39 Gillies, Kawakawa

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Trains still run down the main street of Kawakawa, right past 39 Gillies.

Time tea right at the 39 Gillies cafe in Kawakawa , and an old-fashioned train will rumble past the door, carrying children waving madly out the windows.

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Busker Murray Sergeant plays classical guitar outside 39 Gillies.

Kawakawa is that kind of town; cheerfully, quintessentially Northland. Harleys revving. Girls singing. Buskers playing. Trucks and trains. And possibly the world’s only tourist-destination toilet, as Kawakawa was the only New Zealand town with the foresight to take advantage of the presence of Austrian architect Friedensreich Hundertwasser while he lived here (late to the party, Whangarei is only now building the arts centre Hundertwasser proposed in 1993).

39 Gillies toilets outside
Kawakawa had the good sense to work with Hundertwasser on a project – creating the world’s most beautiful toilets.

Hundertvasser’s art and buildings are about the joy of life, and Kawakawa – a former coal-mining town on State Highway 1, near the Bay of Islands – has taken his credo to heart, with shops and public spaces picking up on his theme.

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More from the Hundertwasser toilets, just because.

39 Gillies fits right in; it’s a warm, fun and lively place to break a journey, and has become a favourite.

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Street furniture, Kawakawa-style.

My marks out of 10:

Cup Acme 2: I believe it’s the Tulip, which the Acme website says is good for long blacks. Worth one mark more than I usually give Acme because this shape does, at least, hold the heat (if you want to know why I dislike these now ubiquitous cups, see here and here).

Tea Ti Ora breakfast tea with manuka leaf pyramid teabag 9: This tea is too good for the cup. They used to serve Lipton’s, and it was good, but then, because their customers were asking for it, they added Ti Ora and took things to a new level. This tea is blended by the Bell Tea Company but is a world away from the bog- standard Bell Tea you find in the supermarket. Deducting a mark though for serving the teabag separately from the pot, which means the water is off the boil when they come into contact.

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Gratuitous pancake shot.

Setting. It’s probably already clear that I like Kawakawa and that I like this cafe. I stop here quite often. Not only because the tea is good, the staff friendly and the food superb (today I am having buttermilk pancakes with poached pears, maple syrup and creme fraiche even though I’m not hungry) but I also love the music they play. I’m not usually a fan of loud music in cafes, but 39 Gillies has a knack of playing things I really want to hear, even though I don’t know it yet. Today’s playlist includes such gems as Fiji (Sweet Darling) Dave Dobbyn (Magic What She Do) , Al Green (Let’s Stay Together), KC and the Sunshine Band’s That’s The Way I Like It, and Maxi Priest’s reggae twist on Cat’s Steven’s Wild World (it turns out the music is from a Spotify playlist called Maori Shed Party, which I load on to my phone for the trip home).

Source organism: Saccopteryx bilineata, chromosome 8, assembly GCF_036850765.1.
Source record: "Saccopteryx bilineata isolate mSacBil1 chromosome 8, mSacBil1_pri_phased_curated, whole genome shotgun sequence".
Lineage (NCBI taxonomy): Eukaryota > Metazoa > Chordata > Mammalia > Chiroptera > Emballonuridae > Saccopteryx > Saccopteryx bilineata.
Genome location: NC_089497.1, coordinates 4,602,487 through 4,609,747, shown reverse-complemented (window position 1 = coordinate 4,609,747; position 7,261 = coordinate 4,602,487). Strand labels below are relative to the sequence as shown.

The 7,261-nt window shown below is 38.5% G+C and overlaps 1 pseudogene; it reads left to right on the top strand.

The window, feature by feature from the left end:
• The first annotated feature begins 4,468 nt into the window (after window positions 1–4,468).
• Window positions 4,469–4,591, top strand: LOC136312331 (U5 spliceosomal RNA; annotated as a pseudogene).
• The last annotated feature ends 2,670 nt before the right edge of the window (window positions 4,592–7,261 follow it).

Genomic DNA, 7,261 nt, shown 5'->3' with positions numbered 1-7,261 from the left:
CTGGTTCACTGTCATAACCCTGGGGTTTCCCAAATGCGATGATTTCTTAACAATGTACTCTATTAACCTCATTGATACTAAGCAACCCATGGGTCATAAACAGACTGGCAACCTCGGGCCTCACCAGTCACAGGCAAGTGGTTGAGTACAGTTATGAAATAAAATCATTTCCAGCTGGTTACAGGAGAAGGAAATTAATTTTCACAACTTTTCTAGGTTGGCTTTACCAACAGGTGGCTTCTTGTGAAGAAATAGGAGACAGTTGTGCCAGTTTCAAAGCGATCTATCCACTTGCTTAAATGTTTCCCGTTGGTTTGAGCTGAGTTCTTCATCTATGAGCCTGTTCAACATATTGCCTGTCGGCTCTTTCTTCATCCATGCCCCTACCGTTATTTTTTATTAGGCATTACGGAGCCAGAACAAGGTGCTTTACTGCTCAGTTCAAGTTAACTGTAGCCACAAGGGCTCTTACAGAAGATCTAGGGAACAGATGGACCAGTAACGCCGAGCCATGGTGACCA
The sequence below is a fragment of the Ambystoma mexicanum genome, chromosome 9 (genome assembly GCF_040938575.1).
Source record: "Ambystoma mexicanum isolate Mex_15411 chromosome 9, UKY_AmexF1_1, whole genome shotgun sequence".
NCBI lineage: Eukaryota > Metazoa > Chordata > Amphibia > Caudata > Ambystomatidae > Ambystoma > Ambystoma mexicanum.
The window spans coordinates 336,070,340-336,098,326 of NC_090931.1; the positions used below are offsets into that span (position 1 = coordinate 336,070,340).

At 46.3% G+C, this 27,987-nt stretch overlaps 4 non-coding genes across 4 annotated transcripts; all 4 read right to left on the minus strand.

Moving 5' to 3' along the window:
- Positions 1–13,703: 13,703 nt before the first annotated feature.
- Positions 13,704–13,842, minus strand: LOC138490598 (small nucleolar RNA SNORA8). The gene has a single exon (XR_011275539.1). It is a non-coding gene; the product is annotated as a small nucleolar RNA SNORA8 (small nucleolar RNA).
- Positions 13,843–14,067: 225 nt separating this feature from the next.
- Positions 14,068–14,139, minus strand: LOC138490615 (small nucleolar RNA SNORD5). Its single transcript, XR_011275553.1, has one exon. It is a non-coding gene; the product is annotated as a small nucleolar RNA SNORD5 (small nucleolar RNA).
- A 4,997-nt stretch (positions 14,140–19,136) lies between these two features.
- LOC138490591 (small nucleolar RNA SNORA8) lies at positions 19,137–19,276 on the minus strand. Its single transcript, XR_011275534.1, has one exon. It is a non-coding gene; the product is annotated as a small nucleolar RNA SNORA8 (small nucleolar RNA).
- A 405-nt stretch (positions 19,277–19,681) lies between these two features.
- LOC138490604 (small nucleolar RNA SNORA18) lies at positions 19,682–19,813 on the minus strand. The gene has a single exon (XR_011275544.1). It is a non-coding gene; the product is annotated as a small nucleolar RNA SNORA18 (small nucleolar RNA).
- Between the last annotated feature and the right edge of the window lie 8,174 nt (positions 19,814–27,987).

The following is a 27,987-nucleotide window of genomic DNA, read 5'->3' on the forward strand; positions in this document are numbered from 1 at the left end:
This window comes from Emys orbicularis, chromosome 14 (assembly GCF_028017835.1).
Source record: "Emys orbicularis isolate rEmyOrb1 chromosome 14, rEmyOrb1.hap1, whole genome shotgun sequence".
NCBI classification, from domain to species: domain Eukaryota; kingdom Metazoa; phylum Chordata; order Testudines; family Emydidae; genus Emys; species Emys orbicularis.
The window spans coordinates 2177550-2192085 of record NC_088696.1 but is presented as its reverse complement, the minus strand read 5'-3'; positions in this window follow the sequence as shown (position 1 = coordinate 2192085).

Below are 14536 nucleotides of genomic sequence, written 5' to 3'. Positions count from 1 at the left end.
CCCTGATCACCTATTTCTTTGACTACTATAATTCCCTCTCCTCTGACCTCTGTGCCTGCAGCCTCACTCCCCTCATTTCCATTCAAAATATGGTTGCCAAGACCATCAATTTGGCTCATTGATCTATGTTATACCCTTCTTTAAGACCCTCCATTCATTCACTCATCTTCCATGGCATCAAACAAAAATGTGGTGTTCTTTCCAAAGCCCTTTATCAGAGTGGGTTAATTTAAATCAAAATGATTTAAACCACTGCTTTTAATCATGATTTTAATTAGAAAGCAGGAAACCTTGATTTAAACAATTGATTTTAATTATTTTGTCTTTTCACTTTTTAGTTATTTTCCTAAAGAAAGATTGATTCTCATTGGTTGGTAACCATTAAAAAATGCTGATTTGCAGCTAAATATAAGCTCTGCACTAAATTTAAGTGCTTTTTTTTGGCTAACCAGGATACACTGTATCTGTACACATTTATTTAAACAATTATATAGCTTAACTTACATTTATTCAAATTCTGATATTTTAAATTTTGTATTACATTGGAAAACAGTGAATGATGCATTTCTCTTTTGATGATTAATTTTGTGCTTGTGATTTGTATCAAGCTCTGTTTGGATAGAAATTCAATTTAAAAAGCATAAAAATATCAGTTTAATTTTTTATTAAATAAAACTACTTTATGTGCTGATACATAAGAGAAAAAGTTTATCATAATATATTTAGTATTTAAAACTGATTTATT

Dog-friendly? Yes.

Open after 3pm? Sadly, no.

*We’ve met the historic Kawakawa train before, when we reviewed the Railway Station Cafe.

39 Gillies, 39 Gillies St, Kawakawa, Northland.

 

Piccolo Cafe, Taupo

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It’s tea, but is it a teacup?

The cup at Piccolo Cafe in Taupo yesterday was so discombobulating that we had to go back today.

Strictly speaking, it wasn’t really a cup. And not a glass either. More of a perspex tumbler. Instinct said I should hate it, but I tried to keep an open mind.

My marks out of 10?

CUP 7: Scoring this new tea-drinking experience was tricky. This was not a coffee cup, but neither was it a teacup. It wasn’t fine bone china, but neither was it heavy crockery. What to do? Fall back on my basic criteria and see where it gets me. The “cup” (strictly speaking, I don’t think you can really call a drinking vessel without a handle a cup) is a good shape; it keeps tea hot. It’s also nice and light (incredibly so), both points in its favour. On the down side, the aesthetics aren’t great, and the rim feels a little clunky in your mouth.

TEA 9: NZ Live. This is good leaf tea, made in a pot, and with its own tea-timer to tell20170905_134434.jpg you when it’s ready. I’d never heard of NZ Live, so I asked the waiter about it and he brought me a tea menu. A four-page menu just for tea, with brews like Kowhai Ceylon, Ruapehu Rooibus and Kakariki Green. I was drinking Morning Kick Assam, “strong, full-bodied, rich, malty and brisk. A real pressed leaf, great for breakfast tea and takes milk well”.  It was good, but a little on the weak side (despite me leaving it in the pot longer than the three minutes stipulated on the tea-timer). The waiter told me that the tea comes with its own measuring spoon, and strict instructions from the makers about much to use. “But now I know you, if you come tomorrow I will make it stronger for you,” he said. I did, and he did, and it was very good, full of complex teay flavours and with a great pick-me-up zest.

But who was this NZ Live tea producer? The answer was on the back of the tea menu: The Bell Tea and Coffee Company, 305 East Tamaki Rd, Auckland. Mum, I’m sorry, you were right, Bell can make good tea.

SETTING 8: Classy cafe a street or two back from the lake in Taupo, with staff who go the extra distance to lift your visit to a little above the ordinary.

Piccolo Cafe, 41 Ruapehu St, Taupo.